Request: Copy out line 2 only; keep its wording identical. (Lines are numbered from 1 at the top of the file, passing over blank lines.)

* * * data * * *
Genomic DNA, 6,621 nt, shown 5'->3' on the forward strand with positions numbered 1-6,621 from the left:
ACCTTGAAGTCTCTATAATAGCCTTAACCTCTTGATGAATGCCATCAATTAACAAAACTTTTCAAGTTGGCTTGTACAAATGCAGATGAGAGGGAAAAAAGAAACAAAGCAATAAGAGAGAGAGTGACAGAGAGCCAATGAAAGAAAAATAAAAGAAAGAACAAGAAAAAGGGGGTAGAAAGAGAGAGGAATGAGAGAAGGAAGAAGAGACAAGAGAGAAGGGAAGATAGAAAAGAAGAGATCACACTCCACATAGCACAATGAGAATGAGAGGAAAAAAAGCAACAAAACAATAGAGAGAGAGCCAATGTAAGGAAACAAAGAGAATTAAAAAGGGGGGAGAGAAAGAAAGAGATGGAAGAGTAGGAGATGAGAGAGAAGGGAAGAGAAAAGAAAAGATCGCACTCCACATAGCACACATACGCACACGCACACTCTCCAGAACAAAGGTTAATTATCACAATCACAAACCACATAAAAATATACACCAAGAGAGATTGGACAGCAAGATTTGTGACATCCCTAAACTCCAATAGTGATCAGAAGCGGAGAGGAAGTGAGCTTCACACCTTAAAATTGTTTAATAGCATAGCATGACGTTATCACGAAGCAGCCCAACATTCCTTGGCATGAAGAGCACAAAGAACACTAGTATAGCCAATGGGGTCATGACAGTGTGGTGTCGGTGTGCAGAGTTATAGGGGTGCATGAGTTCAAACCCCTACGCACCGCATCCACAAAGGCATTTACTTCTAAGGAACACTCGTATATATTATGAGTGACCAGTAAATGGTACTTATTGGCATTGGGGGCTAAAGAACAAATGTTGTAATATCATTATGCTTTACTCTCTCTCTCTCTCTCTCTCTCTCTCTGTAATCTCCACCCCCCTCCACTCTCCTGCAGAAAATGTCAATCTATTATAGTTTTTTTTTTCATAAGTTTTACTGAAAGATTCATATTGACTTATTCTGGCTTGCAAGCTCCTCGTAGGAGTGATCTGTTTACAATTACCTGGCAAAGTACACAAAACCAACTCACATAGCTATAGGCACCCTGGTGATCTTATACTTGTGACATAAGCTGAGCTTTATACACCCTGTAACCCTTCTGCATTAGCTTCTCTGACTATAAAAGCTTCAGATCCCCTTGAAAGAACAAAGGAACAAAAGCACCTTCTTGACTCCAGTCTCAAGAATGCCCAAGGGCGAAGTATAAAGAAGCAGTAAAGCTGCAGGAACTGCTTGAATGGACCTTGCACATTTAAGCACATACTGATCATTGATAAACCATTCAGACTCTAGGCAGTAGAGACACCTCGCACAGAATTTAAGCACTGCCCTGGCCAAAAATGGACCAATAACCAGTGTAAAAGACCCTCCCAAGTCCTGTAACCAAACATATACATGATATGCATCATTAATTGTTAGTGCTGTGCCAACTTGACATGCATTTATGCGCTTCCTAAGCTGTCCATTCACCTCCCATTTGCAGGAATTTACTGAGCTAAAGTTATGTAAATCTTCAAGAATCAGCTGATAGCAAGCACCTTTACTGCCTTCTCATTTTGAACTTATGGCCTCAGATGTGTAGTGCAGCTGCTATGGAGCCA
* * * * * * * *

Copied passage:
ACCTTGAAGTCTCTATAATAGCCTTAACCTCTTGATGAATGCCATCAATTAACAAAACTTTTCAAGTTGGCTTGTACAAATGCAGATGAGAGGGAAAAAAGAAACAAAGCAATAAGAGAGAGAGTGACAGAGAGCCAATGAAAGAAAAATAAAAGAAAGAACAAGAAAAAGGGGGTAGAAAGAGAGAGGAATGAGAGAAGGAAGAAGAGACAAGAGAGAAGGGAAGATAGAAAAGAAGAGATCACACTCCACATAGCACAATGAGAATGAGAGGAAAAAAAGCAACAAAACAATAGAGAGAGAGCCAATGTAAGGAAACAAAGAGAATTAAAAAGGGGGGAGAGAAAGAAAGAGATGGAAGAGTAGGAGATGAGAGAGAAGGGAAGAGAAAAGAAAAGATCGCACTCCACATAGCACACATACGCACACGCACACTCTCCAGAACAAAGGTTAATTATCACAATCACAAACCACATAAAAATATACACCAAGAGAGATTGGACAGCAAGATTTGTGACATCCCTAAACTCCAATAGTGATCAGAAGCGGAGAGGAAGTGAGCTTCACACCTTAAAATTGTTTAATAGCATAGCATGACGTTATCACGAAGCAGCCCAACATTCCTTGGCATGAAGAGCACAAAGAACACTAGTATAGCCAATGGGGTCATGACAGTGTGGTGTCGGTGTGCAGAGTTATAGGGGTGCATGAGTTCAAACCCCTACGCACCGCATCCACAAAGGCATTTACTTCTAAGGAACACTCGTATATATTATGAGTGACCAGTAAATGGTACTTATTGGCATTGGGGGCTAAAGAACAAATGTTGTAATATCATTATGCTTTACTCTCTCTCTCTCTCTCTCTCTCTCTCTGTAATCTCCACCCCCCTCCACTCTCCTGCAGAAAATGTCAATCTATTATAGTTTTTTTTTTCATAAGTTTTACTGAAAGATTCATATTGACTTATTCTGGCTTGCAAGCTCCTCGTAGGAGTGATCTGTTTACAATTACCTGGCAAAGTACACAAAACCAACTCACATAGCTATAGGCACCCTGGTGATCTTATACTTGTGACATAAGCTGAGCTTTATACACCCTGTAACCCTTCTGCATTAGCTTCTCTGACTATAAAAGCTTCAGATCCCCTTGAAAGAACAAAGGAACAAAAGCACCTTCTTGACTCCAGTCTCAAGAATGCCCAAGGGCGAAGTATAAAGAAGCAGTAAAGCTGCAGGAACTGCTTGAATGGACCTTGCACATTTAAGCACATACTGATCATTGATAAACCATTCAGACTCTAGGCAGTAGAGACACCTCGCACAGAATTTAAGCACTGCCCTGGCCAAAAATGGACCAATAACCAGTGTAAAAGACCCTCCCAAGTCCTGTAACCAAACATATACATGATATGCATCATTAATTGTTAGTGCTGTGCCAACTTGACATGCATTTATGCGCTTCCTAAGCTGTCCATTCACCTCCCATTTGCAGGAATTTACTGAGCTAAAGTTATGTAAATCTTCAAGAATCAGCTGATAGCAAGCACCTTTACTGCCTTCTCATTTTGAACTTATGGCCTCAGATGTGTAGTGCAGCTGCTATGGAGCCA